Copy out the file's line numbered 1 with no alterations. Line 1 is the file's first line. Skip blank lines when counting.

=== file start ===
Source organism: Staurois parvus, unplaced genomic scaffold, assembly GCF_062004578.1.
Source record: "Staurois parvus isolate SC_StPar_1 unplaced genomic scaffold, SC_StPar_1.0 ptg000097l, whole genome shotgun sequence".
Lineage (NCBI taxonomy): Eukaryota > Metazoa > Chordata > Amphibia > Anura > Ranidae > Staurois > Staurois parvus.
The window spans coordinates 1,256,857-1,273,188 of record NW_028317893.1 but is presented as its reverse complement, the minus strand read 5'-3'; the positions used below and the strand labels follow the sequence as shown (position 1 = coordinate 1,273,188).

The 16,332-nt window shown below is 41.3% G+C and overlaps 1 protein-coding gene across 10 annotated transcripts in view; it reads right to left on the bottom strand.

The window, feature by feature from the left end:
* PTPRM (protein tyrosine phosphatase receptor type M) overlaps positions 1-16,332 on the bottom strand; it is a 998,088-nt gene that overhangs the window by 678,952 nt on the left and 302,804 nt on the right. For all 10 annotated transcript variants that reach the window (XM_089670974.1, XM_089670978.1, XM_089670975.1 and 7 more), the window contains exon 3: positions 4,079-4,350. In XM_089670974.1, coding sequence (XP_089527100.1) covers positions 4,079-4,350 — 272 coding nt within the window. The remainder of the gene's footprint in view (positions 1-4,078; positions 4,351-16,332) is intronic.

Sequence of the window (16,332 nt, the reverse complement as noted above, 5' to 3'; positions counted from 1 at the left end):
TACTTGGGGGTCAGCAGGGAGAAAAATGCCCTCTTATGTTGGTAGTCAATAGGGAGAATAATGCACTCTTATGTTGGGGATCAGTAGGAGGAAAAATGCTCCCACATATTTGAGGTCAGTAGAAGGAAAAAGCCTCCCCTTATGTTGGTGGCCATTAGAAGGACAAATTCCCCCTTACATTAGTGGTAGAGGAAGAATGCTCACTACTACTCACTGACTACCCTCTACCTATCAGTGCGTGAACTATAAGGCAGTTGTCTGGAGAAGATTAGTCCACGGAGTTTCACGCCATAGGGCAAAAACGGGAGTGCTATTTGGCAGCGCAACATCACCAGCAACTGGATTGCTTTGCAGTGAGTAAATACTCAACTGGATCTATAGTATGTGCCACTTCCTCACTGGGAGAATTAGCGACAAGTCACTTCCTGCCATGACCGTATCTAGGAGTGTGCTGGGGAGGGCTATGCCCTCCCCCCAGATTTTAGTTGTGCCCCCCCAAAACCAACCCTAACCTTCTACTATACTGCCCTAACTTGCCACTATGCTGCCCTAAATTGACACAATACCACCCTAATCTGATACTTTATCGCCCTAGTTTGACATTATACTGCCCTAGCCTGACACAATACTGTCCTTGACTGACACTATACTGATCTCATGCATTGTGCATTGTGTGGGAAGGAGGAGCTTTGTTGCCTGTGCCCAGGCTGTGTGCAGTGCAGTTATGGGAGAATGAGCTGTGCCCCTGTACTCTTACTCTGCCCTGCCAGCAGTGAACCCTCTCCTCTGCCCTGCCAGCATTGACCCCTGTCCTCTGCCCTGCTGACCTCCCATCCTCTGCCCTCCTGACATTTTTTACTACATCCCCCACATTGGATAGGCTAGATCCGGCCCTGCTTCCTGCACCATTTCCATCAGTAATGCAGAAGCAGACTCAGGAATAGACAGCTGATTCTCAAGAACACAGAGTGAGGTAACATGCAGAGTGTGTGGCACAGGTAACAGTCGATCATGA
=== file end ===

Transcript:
Source organism: Staurois parvus, unplaced genomic scaffold, assembly GCF_062004578.1.